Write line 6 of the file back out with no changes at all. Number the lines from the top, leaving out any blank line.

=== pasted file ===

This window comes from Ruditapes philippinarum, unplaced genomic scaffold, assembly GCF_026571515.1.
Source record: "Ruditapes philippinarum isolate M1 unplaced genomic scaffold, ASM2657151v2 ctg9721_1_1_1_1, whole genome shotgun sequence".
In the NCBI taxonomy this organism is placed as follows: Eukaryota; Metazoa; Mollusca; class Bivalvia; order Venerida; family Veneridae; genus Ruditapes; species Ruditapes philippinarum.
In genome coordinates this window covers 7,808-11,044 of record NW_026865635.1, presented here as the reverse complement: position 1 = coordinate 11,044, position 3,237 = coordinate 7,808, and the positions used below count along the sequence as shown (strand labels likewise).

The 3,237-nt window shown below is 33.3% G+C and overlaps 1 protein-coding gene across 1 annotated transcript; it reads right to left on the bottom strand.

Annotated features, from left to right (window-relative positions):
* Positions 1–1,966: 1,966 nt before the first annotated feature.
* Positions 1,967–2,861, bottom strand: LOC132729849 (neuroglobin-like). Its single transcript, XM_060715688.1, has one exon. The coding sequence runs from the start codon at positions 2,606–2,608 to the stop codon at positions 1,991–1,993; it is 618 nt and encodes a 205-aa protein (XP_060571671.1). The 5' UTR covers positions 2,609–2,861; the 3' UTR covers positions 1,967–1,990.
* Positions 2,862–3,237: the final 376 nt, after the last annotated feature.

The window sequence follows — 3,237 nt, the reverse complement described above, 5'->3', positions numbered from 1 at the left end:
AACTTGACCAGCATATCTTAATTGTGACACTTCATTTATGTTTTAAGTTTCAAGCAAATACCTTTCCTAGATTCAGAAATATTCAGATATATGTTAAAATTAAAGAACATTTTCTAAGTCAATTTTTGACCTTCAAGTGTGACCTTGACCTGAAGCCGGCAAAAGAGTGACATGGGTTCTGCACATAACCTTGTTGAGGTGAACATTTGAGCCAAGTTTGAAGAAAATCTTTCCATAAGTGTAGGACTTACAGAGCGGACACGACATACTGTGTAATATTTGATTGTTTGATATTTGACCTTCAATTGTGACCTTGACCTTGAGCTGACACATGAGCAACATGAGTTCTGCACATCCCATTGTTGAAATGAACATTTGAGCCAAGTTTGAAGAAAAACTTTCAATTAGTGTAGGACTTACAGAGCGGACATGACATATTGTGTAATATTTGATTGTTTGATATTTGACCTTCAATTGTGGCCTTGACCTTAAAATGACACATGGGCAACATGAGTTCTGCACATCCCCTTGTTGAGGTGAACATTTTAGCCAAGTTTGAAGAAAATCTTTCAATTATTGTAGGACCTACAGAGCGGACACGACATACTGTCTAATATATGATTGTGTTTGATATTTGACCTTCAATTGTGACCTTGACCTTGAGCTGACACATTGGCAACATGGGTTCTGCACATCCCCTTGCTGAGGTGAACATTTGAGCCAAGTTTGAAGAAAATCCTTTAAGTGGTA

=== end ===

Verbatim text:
Annotated features, from left to right (window-relative positions):